Our Blog

Children and Lying: When You Know What They Did

Children and Lying: When You Know What They Did

George Washington might have said, "I cannot tell a lie. I chopped down the cherry tree," but I'm not sure about that. Humans have an inborn tendency to lie to protect themselves. We’ve all done it. When our brain senses any form of threat, it switches off good thinking and goes into defensive mode. Kids are no different.

How Parents Get Kids to Lie

So, how do we get kids to lie? It’s easy. Just ask them questions such as:

  • Did you brush your teeth?
  • Did you talk back to your teacher?
  • Did you use my tools without permission?
  • Did you hit your little brother?

Wise parents abandon the fantasy that their kids never tell lies. They don't tempt their kids to lie by asking questions that the parent already knows the answer to.

When Parents Know What Their Child’s Behavior Was

Let’s look at Rex and his mom. Rex had been terrorizing the other 5th graders at school. The other kids were beginning to refuse to play anywhere near him during recess.

Rex's teacher was often convinced that he was behind most problems that happened when her back was turned. She explained it to his mother one day with, "I never see him cause a problem, but when there is one, he's the kid who knows all the details and looks more innocent than anyone else."

Finally, the playground supervisor saw him punch one of the girls from behind, knocking her to the ground. However, when she was told about this, his mother refused to believe the story. Her response was, "I asked Rex if he did it, and he said no. I have to believe my child."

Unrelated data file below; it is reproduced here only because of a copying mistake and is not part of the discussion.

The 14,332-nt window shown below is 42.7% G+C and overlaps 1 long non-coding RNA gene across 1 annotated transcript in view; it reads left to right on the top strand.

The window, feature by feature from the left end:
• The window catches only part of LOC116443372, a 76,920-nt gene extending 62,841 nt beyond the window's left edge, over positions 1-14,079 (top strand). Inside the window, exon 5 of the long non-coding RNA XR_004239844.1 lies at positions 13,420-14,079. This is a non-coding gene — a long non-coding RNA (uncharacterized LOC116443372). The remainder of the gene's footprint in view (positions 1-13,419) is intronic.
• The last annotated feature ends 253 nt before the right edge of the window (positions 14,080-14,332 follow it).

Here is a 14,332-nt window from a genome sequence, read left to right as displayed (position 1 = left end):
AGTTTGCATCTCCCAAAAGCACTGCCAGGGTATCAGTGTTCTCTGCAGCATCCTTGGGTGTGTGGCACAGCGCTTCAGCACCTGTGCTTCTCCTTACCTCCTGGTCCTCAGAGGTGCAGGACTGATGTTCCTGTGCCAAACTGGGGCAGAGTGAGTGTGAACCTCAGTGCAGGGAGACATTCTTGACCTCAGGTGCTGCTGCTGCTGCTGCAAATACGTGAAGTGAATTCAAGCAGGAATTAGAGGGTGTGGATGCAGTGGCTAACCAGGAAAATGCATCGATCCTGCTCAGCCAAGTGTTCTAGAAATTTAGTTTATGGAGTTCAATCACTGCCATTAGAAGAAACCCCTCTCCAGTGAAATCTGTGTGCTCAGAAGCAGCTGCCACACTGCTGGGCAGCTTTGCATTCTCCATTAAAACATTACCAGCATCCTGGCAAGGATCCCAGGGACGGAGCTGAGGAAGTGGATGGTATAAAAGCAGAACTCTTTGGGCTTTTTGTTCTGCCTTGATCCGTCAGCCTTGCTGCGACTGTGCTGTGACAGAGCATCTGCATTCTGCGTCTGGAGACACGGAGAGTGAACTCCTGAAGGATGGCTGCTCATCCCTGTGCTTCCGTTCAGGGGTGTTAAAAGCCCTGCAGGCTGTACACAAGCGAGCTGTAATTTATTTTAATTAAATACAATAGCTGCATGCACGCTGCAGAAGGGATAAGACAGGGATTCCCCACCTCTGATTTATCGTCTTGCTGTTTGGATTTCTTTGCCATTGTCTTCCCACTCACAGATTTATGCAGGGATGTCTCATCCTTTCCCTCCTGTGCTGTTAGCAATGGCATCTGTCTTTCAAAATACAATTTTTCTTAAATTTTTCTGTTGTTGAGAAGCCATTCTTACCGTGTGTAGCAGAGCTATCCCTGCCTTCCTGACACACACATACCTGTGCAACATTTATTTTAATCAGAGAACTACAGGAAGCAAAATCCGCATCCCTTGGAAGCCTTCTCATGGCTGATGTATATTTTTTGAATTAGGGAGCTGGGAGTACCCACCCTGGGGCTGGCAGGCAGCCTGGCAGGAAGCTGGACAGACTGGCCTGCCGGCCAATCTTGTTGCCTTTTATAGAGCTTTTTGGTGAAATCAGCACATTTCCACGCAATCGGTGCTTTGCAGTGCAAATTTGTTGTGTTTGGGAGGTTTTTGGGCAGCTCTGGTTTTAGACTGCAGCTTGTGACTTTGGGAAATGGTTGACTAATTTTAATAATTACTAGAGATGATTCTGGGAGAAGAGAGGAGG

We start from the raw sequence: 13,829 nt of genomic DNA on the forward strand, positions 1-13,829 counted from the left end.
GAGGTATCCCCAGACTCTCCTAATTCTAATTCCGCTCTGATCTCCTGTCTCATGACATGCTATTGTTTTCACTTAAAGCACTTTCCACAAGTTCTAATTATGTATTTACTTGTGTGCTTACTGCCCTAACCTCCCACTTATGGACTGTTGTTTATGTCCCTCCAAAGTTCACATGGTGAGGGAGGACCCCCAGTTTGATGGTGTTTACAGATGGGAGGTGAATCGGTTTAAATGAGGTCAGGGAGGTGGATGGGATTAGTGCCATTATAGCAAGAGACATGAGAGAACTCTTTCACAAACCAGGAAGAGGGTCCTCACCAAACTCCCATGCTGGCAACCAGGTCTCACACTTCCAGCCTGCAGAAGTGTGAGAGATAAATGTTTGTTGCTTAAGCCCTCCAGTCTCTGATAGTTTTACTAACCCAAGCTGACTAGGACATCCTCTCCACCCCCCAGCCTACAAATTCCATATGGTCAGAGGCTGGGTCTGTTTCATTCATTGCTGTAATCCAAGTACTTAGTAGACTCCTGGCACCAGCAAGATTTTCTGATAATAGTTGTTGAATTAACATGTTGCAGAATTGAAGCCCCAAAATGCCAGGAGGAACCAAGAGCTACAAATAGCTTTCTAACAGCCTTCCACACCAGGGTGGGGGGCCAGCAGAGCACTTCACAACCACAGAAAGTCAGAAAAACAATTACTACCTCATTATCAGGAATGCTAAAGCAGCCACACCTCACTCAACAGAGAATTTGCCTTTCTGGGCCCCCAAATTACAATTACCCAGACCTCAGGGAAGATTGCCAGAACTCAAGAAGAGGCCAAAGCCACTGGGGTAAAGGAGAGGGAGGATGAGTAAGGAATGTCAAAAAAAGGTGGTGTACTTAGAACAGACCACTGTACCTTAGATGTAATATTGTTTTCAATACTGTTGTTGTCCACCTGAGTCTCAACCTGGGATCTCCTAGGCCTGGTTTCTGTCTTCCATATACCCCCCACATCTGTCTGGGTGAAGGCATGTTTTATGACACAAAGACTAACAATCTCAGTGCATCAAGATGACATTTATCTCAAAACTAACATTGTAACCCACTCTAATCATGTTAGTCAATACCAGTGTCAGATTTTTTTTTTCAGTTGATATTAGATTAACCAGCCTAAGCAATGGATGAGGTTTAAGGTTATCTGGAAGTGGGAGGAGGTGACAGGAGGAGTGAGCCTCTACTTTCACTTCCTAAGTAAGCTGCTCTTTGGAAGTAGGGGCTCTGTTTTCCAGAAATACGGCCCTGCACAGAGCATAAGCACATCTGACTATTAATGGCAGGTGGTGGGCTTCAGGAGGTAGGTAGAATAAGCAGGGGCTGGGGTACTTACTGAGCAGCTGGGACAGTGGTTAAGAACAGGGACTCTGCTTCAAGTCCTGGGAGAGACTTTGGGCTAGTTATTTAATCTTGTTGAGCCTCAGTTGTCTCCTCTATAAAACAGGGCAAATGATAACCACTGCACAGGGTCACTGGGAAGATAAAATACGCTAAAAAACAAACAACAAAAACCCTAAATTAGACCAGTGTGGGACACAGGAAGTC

Mom fell into a trap occupied by many parents who don't realize that it is human nature to deny responsibility. The best way to get anyone to lie is to ask, "Did you do that?"

What’s the solution?

Once you know something happened, don't ask your child if he/she did it. Instead, state what you know happened and that you are going to have to do something about that.

Let’s look at what Rex’s mom would say using this approach.

Mom: "Rex, I know that you hit the girl. I'm going to have to do something about it."

Rex: "But I didn't do it."

Ironically, most kids will still try to protect themselves with a lie: "But I didn't do that."

Mom: "We're not talking about that. We're talking about the fact that I'm going to do something about that."

Rex: "But I didn't."

Mom: "So what are we talking about?"

Notice that this wise parent is not giving the time of day to the kid's attempts to lie. If this child continues to argue, the parent might use the Energy Drain technique.

Mom: "This arguing is causing me an energy drain. Are you sure it's worth it to you? Thanks for understanding. We’ll talk later.” (Mom walks away).

Later, Rex’s mom will follow up with the Energy Drain technique. With a healthy dose of empathy, she will expect Rex to replace her energy by completing extra chores, staying home from an activity so that she can restore her energy instead of driving Rex around, etc. He will start learning that lying, and arguing, will result in consequences for him.

This situation is one in which the parent was certain about the kid's behavior. In next week’s blog, we will look at times when parents don’t know what their child’s behavior was. For more tips on how to help kids develop a sense of responsibility, listen to our our audio, Oh Great! What Do I Do Now?.

 

Jim Fay

Oh Great! What Do I Do Now?